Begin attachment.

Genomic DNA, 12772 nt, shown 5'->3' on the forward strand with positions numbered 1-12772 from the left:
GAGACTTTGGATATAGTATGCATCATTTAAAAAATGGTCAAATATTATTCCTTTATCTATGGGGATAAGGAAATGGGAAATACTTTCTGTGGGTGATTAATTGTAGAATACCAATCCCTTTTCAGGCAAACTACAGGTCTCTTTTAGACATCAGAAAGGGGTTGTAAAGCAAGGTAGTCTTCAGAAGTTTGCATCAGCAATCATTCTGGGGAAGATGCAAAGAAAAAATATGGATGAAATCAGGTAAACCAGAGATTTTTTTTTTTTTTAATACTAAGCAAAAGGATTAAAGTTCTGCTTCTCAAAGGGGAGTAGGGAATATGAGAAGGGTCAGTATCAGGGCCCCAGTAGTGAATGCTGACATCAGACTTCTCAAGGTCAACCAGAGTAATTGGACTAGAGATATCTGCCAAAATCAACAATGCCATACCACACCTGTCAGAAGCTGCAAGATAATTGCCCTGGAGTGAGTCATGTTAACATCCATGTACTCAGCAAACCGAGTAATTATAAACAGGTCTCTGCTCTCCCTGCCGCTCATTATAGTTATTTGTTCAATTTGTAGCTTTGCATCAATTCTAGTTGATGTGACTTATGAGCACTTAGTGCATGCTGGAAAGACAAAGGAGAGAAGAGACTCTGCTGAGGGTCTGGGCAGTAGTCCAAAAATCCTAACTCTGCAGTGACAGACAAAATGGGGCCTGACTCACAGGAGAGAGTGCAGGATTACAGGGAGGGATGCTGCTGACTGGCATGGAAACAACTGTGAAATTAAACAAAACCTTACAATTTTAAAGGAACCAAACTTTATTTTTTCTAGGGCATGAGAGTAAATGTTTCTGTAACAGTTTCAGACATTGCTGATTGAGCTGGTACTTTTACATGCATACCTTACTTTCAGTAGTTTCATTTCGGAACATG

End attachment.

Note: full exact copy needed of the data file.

Genomic DNA, 12772 nt, shown 5'->3' on the forward strand with positions numbered 1-12772 from the left:
GAGACTTTGGATATAGTATGCATCATTTAAAAAATGGTCAAATATTATTCCTTTATCTATGGGGATAAGGAAATGGGAAATACTTTCTGTGGGTGATTAATTGTAGAATACCAATCCCTTTTCAGGCAAACTACAGGTCTCTTTTAGACATCAGAAAGGGGTTGTAAAGCAAGGTAGTCTTCAGAAGTTTGCATCAGCAATCATTCTGGGGAAGATGCAAAGAAAAAATATGGATGAAATCAGGTAAACCAGAGATTTTTTTTTTTTTTAATACTAAGCAAAAGGATTAAAGTTCTGCTTCTCAAAGGGGAGTAGGGAATATGAGAAGGGTCAGTATCAGGGCCCCAGTAGTGAATGCTGACATCAGACTTCTCAAGGTCAACCAGAGTAATTGGACTAGAGATATCTGCCAAAATCAACAATGCCATACCACACCTGTCAGAAGCTGCAAGATAATTGCCCTGGAGTGAGTCATGTTAACATCCATGTACTCAGCAAACCGAGTAATTATAAACAGGTCTCTGCTCTCCCTGCCGCTCATTATAGTTATTTGTTCAATTTGTAGCTTTGCATCAATTCTAGTTGATGTGACTTATGAGCACTTAGTGCATGCTGGAAAGACAAAGGAGAGAAGAGACTCTGCTGAGGGTCTGGGCAGTAGTCCAAAAATCCTAACTCTGCAGTGACAGACAAAATGGGGCCTGACTCACAGGAGAGAGTGCAGGATTACAGGGAGGGATGCTGCTGACTGGCATGGAAACAACTGTGAAATTAAACAAAACCTTACAATTTTAAAGGAACCAAACTTTATTTTTTCTAGGGCATGAGAGTAAATGTTTCTGTAACAGTTTCAGACATTGCTGATTGAGCTGGTACTTTTACATGCATACCTTACTTTCAGTAGTTTCATTTCGGAACATG